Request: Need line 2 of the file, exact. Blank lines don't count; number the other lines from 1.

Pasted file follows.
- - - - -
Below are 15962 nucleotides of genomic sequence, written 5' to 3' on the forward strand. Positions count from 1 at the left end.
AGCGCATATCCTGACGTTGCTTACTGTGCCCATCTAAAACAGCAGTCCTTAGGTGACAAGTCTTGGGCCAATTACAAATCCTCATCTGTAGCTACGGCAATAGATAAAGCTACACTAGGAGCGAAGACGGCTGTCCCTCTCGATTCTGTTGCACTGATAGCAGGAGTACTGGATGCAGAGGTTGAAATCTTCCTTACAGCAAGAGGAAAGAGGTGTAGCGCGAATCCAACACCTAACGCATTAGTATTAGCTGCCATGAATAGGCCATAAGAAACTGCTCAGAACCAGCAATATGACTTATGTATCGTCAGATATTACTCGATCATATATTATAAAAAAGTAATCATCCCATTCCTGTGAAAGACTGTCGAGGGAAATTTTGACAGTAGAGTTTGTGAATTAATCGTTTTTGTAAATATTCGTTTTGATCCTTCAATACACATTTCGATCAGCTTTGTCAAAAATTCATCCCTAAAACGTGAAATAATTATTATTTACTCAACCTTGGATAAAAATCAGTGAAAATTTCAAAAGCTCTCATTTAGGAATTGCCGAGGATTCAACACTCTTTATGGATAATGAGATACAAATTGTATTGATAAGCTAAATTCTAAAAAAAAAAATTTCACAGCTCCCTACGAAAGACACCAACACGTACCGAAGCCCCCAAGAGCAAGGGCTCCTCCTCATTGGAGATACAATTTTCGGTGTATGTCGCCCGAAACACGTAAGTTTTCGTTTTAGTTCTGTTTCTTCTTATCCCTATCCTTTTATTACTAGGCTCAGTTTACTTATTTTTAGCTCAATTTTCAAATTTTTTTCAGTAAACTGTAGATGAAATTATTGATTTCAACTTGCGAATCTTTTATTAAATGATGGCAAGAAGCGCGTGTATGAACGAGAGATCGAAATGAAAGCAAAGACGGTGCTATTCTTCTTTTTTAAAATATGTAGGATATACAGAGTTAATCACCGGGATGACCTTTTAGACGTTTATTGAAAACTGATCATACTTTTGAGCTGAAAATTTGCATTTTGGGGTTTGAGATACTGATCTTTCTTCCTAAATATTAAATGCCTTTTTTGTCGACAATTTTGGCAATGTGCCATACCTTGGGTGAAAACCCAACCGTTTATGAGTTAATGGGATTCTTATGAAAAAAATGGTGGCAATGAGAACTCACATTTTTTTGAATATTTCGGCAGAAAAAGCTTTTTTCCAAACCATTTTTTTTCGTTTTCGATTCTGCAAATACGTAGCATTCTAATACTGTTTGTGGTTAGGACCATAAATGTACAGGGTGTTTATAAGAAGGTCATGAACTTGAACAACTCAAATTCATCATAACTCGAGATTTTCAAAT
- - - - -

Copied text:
AGCGCATATCCTGACGTTGCTTACTGTGCCCATCTAAAACAGCAGTCCTTAGGTGACAAGTCTTGGGCCAATTACAAATCCTCATCTGTAGCTACGGCAATAGATAAAGCTACACTAGGAGCGAAGACGGCTGTCCCTCTCGATTCTGTTGCACTGATAGCAGGAGTACTGGATGCAGAGGTTGAAATCTTCCTTACAGCAAGAGGAAAGAGGTGTAGCGCGAATCCAACACCTAACGCATTAGTATTAGCTGCCATGAATAGGCCATAAGAAACTGCTCAGAACCAGCAATATGACTTATGTATCGTCAGATATTACTCGATCATATATTATAAAAAAGTAATCATCCCATTCCTGTGAAAGACTGTCGAGGGAAATTTTGACAGTAGAGTTTGTGAATTAATCGTTTTTGTAAATATTCGTTTTGATCCTTCAATACACATTTCGATCAGCTTTGTCAAAAATTCATCCCTAAAACGTGAAATAATTATTATTTACTCAACCTTGGATAAAAATCAGTGAAAATTTCAAAAGCTCTCATTTAGGAATTGCCGAGGATTCAACACTCTTTATGGATAATGAGATACAAATTGTATTGATAAGCTAAATTCTAAAAAAAAAAATTTCACAGCTCCCTACGAAAGACACCAACACGTACCGAAGCCCCCAAGAGCAAGGGCTCCTCCTCATTGGAGATACAATTTTCGGTGTATGTCGCCCGAAACACGTAAGTTTTCGTTTTAGTTCTGTTTCTTCTTATCCCTATCCTTTTATTACTAGGCTCAGTTTACTTATTTTTAGCTCAATTTTCAAATTTTTTTCAGTAAACTGTAGATGAAATTATTGATTTCAACTTGCGAATCTTTTATTAAATGATGGCAAGAAGCGCGTGTATGAACGAGAGATCGAAATGAAAGCAAAGACGGTGCTATTCTTCTTTTTTAAAATATGTAGGATATACAGAGTTAATCACCGGGATGACCTTTTAGACGTTTATTGAAAACTGATCATACTTTTGAGCTGAAAATTTGCATTTTGGGGTTTGAGATACTGATCTTTCTTCCTAAATATTAAATGCCTTTTTTGTCGACAATTTTGGCAATGTGCCATACCTTGGGTGAAAACCCAACCGTTTATGAGTTAATGGGATTCTTATGAAAAAAATGGTGGCAATGAGAACTCACATTTTTTTGAATATTTCGGCAGAAAAAGCTTTTTTCCAAACCATTTTTTTTCGTTTTCGATTCTGCAAATACGTAGCATTCTAATACTGTTTGTGGTTAGGACCATAAATGTACAGGGTGTTTATAAGAAGGTCATGAACTTGAACAACTCAAATTCATCATAACTCGAGATTTTCAAAT